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Musallam raises the standard for the future

Posted 8 March 2018 · Add Comment

EgyptAir has just announced a major re-equipment programme to help meet its objectives. EgyptAir Holding Company chairman and CEO, Safwat Musallam, talks to Alan Dron about fleets, routes and future prospects.

Like all Egyptian airlines, the national flag-carrier has had to deal with the downturn in traffic that occurred after a series of security-related issues and the US and UK bans on personal electronic devices being carried in the cabins of aircraft departing from Cairo.
Those situations have now been resolved, or are on the way to being fixed, and the airline is looking forward to the future.
EgyptAir took centre-stage on two separate occasions at the Dubai Air Show in November. It filled outstanding requirements for new aircraft in three categories – wide-body, narrow-body and small narrow-body.
Its wide-body needs were met through an order for six Boeing 787-9s, which are being acquired on long-term operating leases from Ireland-based lessor AerCap and will be delivered in 2019. They will come from the lessor’s existing order book and will be powered by Rolls-Royce Trent 1000 engines.
The airline may look for a second batch of the Boeing twin-aisle aircraft, although this may come from another lessor.
Its narrow-body requirement was filled by another leasing deal with AerCap for 15 Airbus A320neos, which will use CFM International’s LEAP-1A powerplants and are scheduled to be delivered in 2020. These will also come from AerCap’s existing orders with the manufacturer.
Separately at the air show, it announced that the ‘small narrow-body’ category would be filled through a letter of intent with Canadian manufacturer Bombardier for 12 CS300 regional jets, with options for a further 12.
It is EgyptAir’s first order with the Canadian manufacturer: “We undertook a thorough evaluation process of our fleet and realised that the CS300 would fit perfectly into our business plans and growth strategy,” explained EgyptAir Holding Company chairman and CEO, Safwat Musallam.
“We selected the C Series aircraft because its excellent range will allow us to best serve domestic and regional destinations, including neighbouring Arab cities and the Middle East, as well as several European destinations. This is in addition to the CS300 aircraft’s exceptional economics and outstanding cabin. We look forward to expanding our network with the CS300 and we are happy to see that the partnership announced with Airbus will bring added support to the C Series programme.”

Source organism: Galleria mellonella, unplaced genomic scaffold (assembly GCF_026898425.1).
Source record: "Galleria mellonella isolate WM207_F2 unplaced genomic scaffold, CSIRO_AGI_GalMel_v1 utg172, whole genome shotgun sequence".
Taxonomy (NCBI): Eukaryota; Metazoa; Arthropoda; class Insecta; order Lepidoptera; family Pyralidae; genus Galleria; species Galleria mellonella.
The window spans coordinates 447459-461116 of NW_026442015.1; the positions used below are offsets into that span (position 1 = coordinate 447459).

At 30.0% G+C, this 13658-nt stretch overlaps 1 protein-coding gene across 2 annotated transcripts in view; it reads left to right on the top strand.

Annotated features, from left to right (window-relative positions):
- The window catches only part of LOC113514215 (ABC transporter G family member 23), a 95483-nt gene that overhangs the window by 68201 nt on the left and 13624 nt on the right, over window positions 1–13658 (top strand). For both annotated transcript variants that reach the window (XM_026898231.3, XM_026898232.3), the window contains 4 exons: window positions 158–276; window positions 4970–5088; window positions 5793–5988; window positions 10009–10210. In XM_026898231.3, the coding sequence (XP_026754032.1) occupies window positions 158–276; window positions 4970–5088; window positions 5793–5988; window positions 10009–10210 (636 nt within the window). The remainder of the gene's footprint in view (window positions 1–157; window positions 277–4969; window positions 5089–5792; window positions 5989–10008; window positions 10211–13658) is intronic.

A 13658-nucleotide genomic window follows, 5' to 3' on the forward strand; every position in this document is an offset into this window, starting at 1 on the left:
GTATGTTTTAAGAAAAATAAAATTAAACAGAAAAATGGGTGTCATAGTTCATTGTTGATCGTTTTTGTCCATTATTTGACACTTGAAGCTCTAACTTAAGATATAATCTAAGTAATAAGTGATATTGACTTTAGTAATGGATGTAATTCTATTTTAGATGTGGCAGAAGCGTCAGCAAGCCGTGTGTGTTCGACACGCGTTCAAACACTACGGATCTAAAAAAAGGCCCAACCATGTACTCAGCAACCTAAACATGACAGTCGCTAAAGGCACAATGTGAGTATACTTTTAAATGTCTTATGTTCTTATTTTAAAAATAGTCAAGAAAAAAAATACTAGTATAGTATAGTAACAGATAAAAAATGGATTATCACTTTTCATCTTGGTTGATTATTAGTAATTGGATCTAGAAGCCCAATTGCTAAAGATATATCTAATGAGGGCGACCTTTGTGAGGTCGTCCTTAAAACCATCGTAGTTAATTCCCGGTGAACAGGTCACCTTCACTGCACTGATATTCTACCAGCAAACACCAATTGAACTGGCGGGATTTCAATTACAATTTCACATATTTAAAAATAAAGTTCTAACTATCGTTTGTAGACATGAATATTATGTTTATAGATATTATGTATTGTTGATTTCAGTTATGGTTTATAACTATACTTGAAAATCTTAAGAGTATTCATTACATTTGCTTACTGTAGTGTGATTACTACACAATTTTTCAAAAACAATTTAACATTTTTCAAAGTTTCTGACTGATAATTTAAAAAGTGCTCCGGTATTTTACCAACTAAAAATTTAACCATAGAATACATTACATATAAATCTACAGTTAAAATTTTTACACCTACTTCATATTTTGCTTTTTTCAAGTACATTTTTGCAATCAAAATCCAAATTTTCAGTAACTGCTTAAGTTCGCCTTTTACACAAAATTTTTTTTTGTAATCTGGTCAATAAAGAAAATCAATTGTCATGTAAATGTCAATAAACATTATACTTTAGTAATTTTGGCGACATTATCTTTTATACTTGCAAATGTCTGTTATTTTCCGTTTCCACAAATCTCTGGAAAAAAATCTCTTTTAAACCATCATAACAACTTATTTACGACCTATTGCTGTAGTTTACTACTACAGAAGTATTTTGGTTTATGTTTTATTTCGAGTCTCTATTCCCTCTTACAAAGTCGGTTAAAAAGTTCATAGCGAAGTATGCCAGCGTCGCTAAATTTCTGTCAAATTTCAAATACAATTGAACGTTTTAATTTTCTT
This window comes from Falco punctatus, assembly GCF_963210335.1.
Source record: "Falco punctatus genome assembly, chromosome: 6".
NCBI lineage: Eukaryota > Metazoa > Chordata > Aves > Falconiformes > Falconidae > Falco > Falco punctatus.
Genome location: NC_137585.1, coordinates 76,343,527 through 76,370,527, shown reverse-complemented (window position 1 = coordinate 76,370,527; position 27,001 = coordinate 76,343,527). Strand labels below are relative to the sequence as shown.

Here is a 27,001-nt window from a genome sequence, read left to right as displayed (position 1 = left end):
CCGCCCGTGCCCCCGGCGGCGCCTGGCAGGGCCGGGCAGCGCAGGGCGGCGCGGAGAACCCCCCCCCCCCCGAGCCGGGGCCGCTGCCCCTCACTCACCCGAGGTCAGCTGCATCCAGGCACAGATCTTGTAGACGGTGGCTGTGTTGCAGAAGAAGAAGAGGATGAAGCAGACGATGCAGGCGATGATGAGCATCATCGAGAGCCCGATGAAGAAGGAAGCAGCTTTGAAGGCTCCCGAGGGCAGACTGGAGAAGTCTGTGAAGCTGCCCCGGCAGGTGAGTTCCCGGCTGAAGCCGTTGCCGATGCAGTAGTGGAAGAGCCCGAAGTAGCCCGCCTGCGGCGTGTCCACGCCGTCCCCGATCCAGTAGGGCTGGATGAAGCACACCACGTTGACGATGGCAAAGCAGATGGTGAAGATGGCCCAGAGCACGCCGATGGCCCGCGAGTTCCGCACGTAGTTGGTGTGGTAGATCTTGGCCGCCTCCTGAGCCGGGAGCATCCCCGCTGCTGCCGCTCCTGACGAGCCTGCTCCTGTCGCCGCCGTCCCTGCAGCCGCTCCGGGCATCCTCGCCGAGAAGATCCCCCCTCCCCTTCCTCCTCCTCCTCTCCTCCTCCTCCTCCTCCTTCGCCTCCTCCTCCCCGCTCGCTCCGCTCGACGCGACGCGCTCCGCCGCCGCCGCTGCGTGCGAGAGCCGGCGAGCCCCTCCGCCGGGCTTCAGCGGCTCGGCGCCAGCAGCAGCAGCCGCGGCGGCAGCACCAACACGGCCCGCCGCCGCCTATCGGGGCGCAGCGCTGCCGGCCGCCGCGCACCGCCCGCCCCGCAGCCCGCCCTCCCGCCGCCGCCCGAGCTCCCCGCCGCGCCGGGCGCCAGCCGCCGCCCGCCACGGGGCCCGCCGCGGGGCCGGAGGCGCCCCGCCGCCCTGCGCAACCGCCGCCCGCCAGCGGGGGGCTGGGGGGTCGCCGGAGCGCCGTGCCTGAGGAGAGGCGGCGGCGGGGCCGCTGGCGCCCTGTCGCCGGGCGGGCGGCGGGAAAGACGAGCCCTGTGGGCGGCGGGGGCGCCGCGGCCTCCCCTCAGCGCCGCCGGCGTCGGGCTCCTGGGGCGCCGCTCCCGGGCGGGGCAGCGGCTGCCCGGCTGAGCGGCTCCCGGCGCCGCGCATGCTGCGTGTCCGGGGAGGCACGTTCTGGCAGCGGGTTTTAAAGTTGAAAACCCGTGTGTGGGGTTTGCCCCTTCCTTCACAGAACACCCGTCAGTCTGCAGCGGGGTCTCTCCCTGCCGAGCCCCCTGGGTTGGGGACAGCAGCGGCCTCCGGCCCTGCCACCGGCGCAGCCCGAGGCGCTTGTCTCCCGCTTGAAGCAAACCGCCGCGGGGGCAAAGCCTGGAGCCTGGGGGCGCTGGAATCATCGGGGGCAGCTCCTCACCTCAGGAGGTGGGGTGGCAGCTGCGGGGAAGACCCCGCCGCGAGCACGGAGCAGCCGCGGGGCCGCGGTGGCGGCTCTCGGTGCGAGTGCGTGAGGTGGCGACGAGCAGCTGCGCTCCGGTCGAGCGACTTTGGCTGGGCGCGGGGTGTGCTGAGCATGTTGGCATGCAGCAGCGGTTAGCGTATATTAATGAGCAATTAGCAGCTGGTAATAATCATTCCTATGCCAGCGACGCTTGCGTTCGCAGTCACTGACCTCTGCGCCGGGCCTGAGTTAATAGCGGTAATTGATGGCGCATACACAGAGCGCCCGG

The CSeries aircraft will replace 12 Embraer 170 regional jets, which are approaching 10 years in service with EgyptAir. These operate both domestic services and regional services, as well as longer, thinner routes to places as far afield as central Europe on behalf of the mainline airline.
The Embraers will be sold, said Musallam at the Arab Air Carriers Organization (AACO) AGM in Sharjah in late November. “The best time to get rid of them is before they are due their C-Check,” the heavy maintenance session that aircraft normally undergo after 12 years. “This will be our strategy in future,” he added.
The new Boeing 787-9s, meanwhile, will replace the carrier’s existing fleet of six Airbus A330-200s, which are also around the 12-year-old mark.
The A320neo order initially seems a less obvious choice; although EgyptAir has around 10 A320-family aircraft in service (split between A320s and larger A321s), it is just completing deliveries of around 30 Boeing 737-800s. The new Airbus order will eventually give the company around 30 of each, said Musallam.
There are obvious cost penalties in terms of maintenance and spare parts inventories, but Musallam said that the two fleets would be sufficiently large to each have critical mass.
The company’s cargo division has also benefited from recent equipment renewal: EgyptAir operates three dedicated Airbus A300-600F freighters, but these will be replaced by the same number of the European OEM’s A330Fs, the first of which was delivered in June 2017.